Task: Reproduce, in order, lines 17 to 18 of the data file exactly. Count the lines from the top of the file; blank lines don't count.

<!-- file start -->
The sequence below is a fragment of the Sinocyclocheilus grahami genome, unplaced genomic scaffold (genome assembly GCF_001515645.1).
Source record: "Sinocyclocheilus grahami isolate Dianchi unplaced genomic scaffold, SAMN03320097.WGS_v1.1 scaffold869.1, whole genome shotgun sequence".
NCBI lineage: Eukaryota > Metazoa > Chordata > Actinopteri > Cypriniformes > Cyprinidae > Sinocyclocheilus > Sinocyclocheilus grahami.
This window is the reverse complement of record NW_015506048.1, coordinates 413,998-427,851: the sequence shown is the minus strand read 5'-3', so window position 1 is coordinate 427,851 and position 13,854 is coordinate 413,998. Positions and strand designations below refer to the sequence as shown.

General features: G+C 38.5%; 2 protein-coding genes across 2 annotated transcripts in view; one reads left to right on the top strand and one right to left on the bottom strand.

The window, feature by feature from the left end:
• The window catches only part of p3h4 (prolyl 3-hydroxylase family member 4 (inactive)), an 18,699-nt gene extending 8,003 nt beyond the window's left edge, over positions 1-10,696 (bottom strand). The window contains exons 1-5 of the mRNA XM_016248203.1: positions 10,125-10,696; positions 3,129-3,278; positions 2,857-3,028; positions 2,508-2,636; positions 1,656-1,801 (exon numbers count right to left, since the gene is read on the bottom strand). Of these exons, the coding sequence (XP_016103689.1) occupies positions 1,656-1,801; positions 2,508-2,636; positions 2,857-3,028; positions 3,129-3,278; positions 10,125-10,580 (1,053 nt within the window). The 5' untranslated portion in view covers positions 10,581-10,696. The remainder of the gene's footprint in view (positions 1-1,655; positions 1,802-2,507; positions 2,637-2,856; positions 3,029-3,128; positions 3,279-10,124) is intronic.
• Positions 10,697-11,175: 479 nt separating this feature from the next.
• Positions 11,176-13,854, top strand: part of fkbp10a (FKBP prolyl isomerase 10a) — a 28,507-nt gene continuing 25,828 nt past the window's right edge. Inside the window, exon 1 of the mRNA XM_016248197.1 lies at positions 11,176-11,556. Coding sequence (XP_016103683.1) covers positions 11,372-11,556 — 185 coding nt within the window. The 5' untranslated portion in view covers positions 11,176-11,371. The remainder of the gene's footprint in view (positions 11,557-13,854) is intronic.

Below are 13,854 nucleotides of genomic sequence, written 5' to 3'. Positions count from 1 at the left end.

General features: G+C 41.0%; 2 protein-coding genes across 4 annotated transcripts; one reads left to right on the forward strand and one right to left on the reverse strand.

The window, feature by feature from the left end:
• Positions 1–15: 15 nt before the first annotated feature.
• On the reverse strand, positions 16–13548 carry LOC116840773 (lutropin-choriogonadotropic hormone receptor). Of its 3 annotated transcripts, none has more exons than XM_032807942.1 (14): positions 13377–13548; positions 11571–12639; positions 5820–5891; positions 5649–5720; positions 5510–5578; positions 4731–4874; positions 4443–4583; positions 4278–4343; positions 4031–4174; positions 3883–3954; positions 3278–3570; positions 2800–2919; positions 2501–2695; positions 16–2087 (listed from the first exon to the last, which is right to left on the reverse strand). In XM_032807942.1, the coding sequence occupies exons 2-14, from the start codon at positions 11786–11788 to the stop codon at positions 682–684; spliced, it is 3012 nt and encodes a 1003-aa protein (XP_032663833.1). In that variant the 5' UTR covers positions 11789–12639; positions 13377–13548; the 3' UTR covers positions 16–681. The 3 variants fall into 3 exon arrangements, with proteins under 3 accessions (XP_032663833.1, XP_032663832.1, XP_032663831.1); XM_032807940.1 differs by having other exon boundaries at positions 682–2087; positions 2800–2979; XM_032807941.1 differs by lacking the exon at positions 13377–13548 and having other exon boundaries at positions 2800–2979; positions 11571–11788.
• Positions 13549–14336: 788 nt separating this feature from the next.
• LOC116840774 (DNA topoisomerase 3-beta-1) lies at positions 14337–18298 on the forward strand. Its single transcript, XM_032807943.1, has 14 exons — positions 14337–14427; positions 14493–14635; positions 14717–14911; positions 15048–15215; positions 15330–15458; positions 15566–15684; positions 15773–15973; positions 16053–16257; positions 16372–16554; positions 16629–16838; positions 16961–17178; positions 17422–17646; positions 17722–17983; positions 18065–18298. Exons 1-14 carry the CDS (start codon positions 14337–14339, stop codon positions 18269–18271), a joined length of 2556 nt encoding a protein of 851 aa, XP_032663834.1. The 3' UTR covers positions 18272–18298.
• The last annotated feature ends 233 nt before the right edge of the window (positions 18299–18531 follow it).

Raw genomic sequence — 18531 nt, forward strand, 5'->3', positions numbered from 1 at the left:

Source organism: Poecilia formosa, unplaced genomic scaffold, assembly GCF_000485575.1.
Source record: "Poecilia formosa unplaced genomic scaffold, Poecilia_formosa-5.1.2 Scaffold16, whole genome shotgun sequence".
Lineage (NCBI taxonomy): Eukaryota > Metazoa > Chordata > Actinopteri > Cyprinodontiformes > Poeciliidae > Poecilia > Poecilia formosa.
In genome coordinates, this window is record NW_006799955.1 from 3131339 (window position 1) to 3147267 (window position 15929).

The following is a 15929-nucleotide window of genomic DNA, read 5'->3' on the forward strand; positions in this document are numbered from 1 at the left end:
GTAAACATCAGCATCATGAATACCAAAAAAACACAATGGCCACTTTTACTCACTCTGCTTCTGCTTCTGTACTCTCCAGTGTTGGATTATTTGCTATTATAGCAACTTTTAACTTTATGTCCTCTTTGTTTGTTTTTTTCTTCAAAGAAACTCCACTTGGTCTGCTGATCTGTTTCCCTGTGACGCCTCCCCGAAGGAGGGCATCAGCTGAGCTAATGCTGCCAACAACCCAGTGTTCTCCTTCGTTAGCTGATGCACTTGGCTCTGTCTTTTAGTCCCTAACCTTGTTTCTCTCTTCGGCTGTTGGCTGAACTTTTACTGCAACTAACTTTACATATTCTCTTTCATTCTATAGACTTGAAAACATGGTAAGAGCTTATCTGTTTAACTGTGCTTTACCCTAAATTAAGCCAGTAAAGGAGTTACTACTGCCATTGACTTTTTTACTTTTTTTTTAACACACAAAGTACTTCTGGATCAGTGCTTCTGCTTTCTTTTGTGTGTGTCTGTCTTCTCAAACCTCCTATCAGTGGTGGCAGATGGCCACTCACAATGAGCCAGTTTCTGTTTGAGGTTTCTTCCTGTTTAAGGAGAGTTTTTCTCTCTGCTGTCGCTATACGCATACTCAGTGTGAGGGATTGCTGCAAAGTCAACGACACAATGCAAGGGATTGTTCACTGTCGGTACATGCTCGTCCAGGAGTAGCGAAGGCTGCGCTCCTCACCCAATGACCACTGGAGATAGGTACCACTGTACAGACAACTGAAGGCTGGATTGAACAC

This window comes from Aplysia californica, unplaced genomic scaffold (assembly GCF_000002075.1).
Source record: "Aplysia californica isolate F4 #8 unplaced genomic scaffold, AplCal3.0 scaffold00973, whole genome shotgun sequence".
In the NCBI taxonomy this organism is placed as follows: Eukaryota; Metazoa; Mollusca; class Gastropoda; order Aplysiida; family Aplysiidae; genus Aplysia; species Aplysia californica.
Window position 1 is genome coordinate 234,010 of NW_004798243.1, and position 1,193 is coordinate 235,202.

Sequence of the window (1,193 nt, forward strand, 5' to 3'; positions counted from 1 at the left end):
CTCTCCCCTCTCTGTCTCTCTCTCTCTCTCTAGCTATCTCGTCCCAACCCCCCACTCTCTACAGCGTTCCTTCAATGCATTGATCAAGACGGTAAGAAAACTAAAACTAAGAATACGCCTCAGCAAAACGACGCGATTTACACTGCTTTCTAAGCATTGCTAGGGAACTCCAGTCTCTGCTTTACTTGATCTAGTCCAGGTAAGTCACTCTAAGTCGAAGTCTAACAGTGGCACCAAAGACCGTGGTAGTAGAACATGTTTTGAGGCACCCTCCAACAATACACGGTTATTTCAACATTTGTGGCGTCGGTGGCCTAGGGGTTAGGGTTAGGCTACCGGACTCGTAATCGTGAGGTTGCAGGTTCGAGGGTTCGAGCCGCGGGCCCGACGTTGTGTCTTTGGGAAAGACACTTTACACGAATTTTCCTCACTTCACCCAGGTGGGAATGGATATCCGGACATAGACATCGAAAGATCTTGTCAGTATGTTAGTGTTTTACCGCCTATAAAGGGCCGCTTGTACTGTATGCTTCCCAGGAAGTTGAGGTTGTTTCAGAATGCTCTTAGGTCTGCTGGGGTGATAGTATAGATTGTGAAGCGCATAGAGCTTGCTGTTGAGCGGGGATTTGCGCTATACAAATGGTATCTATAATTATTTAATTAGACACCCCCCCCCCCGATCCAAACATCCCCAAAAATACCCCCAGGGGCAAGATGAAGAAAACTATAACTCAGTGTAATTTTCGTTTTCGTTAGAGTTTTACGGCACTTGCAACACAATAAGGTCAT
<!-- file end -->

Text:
• The last annotated feature ends 233 nt before the right edge of the window (positions 18299–18531 follow it).

Raw genomic sequence — 18531 nt, forward strand, 5'->3', positions numbered from 1 at the left: